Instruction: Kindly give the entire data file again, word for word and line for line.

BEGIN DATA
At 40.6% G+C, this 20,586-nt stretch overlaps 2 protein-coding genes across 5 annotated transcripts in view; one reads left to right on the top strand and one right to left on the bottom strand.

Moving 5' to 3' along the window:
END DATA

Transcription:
At 40.6% G+C, this 20,586-nt stretch overlaps 2 protein-coding genes across 5 annotated transcripts in view; one reads left to right on the top strand and one right to left on the bottom strand.

Moving 5' to 3' along the window: